A great additional feature of rank tracking in AnalyticsSEO is the Universal Search monitoring which shows you which of your keywords are ranked in universal results like image search, Google places, Google news among others. This is going to be a really useful feature for users who regularly rank in universal results like news and ecommerce sites.
Web CEO has many of the same ranking report features as the other tools we’ve looked at here and a nice clean, easy to use interface which took me a little while to get my head around but has all the features you’d expect in there once you get your head around the layout. Keyword allowances seem a little ‘tight’ (only 90 keywords on the $49/ month package) but you can track up to 20 competitors. I’d probably rather have less competitors and more keywords but others may feel differently. Also worth noting is that WebCEO will only look for rankings 3-5 pages deep on their monthly plans. What this means is if you’re on the cheapest plan you can only monitor keywords you are ranking on the first 3 pages of Google for. It depends how you use ranking reports whether this will be an issue for you or not. Personally I like to use keyword rankings to monitor the overall health of my rankings, so movement on the 8th page of Google results is important because it shows something happening and helps to spot trends early. If however you’re only interested in knowing where you are for your money keywords, which you’re already ranking well for this won’t limit you with WebCEO.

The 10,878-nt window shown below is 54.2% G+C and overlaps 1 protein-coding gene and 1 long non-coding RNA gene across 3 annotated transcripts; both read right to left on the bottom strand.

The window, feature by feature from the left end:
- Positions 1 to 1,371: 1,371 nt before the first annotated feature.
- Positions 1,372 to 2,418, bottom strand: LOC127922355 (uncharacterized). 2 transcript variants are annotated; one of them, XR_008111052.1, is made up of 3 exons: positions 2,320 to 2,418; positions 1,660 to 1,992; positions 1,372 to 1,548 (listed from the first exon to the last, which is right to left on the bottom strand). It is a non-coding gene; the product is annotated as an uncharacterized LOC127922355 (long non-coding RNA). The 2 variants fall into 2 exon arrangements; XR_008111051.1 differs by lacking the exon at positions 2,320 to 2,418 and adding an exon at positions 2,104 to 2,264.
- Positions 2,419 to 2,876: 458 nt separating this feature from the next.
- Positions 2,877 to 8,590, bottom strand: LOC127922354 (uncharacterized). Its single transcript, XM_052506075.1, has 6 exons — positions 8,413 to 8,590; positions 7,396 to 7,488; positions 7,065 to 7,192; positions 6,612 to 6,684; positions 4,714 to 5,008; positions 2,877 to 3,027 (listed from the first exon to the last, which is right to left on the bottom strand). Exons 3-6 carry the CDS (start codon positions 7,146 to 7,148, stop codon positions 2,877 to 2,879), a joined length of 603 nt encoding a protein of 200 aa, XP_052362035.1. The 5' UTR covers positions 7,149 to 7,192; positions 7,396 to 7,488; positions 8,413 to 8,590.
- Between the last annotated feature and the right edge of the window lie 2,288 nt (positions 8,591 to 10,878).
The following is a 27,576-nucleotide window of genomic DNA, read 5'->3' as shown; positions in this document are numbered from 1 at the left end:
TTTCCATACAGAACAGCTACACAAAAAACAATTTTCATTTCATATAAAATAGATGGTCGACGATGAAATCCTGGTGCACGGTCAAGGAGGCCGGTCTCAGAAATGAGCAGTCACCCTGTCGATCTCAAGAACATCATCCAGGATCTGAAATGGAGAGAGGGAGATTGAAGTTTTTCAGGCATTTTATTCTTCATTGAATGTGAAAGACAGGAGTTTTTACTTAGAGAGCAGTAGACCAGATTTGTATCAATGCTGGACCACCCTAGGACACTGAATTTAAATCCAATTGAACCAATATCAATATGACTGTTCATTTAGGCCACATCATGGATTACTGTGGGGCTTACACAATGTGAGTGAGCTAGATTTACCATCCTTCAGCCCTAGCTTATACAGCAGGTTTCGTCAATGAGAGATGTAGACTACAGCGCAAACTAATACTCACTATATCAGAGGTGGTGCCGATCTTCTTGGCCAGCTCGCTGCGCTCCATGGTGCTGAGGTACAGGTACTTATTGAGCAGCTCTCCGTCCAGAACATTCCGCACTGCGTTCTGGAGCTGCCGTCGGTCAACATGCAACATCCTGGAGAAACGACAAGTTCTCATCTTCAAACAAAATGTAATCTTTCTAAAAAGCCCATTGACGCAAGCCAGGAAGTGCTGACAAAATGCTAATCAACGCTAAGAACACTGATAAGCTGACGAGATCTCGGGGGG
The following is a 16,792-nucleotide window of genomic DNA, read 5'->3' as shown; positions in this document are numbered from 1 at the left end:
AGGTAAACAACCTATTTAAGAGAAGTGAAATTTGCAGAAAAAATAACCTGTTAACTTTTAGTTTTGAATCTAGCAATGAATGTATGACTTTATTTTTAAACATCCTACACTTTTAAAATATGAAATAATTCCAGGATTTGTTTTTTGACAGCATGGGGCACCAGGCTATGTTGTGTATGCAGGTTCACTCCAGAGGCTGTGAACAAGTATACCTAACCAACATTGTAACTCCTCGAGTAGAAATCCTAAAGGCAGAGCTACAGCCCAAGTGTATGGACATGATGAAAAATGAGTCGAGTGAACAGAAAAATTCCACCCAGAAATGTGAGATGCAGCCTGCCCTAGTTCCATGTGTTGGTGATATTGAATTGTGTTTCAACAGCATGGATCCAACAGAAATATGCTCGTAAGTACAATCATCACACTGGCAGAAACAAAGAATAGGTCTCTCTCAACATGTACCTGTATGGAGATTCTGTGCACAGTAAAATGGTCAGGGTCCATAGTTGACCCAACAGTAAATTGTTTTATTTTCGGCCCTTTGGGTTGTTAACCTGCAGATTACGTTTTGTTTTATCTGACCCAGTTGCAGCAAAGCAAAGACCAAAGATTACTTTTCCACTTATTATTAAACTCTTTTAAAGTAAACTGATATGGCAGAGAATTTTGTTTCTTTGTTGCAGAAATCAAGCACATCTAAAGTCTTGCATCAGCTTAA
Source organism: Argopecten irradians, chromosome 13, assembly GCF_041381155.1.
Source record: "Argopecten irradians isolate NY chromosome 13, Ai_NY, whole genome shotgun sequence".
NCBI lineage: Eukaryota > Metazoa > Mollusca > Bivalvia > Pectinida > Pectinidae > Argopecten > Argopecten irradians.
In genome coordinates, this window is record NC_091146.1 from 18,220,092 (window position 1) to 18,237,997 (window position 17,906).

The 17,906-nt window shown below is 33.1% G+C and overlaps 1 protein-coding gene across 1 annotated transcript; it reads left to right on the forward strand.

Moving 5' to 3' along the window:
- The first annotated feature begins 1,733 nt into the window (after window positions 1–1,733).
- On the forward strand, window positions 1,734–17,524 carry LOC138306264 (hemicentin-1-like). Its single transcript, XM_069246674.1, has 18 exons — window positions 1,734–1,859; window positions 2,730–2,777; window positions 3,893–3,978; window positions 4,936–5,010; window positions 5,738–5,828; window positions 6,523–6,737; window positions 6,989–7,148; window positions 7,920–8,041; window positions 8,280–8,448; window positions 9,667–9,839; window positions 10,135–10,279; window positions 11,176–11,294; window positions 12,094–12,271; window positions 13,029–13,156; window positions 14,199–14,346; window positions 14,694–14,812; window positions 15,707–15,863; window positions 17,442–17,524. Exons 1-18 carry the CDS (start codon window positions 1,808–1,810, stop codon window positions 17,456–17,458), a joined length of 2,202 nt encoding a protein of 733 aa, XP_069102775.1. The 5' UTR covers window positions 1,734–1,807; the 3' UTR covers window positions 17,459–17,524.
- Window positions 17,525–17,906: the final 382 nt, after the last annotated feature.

WebCEO do offer a Pro plan now that gets over this limitation and offers unlimited keywords up to 10 pages deep at an additional cost.
One interesting and potentially quite valuable feature of the rank tracking in WebCEO is the ability to localize search results by a city or postcode – potentially very useful if you compete on search terms like ‘car hire’ where you may rank for searches near to your business address but not on a national basis due to localization.
The tie in with other tools in the system like the keyword research tool and SEO analyzer (more on this later) is quite slick. Its an increasingly well integrated tool and one which, although limited in places is an increasing competitor to Raven. What WebCEO lacks in complexity it makes up for somewhat in speed. You can fly through the tools both because of significantly faster page load times than Raven and because the interface is so much simpler than tools like Raven and AnalyticsSEO which might help this products appeal for beginners.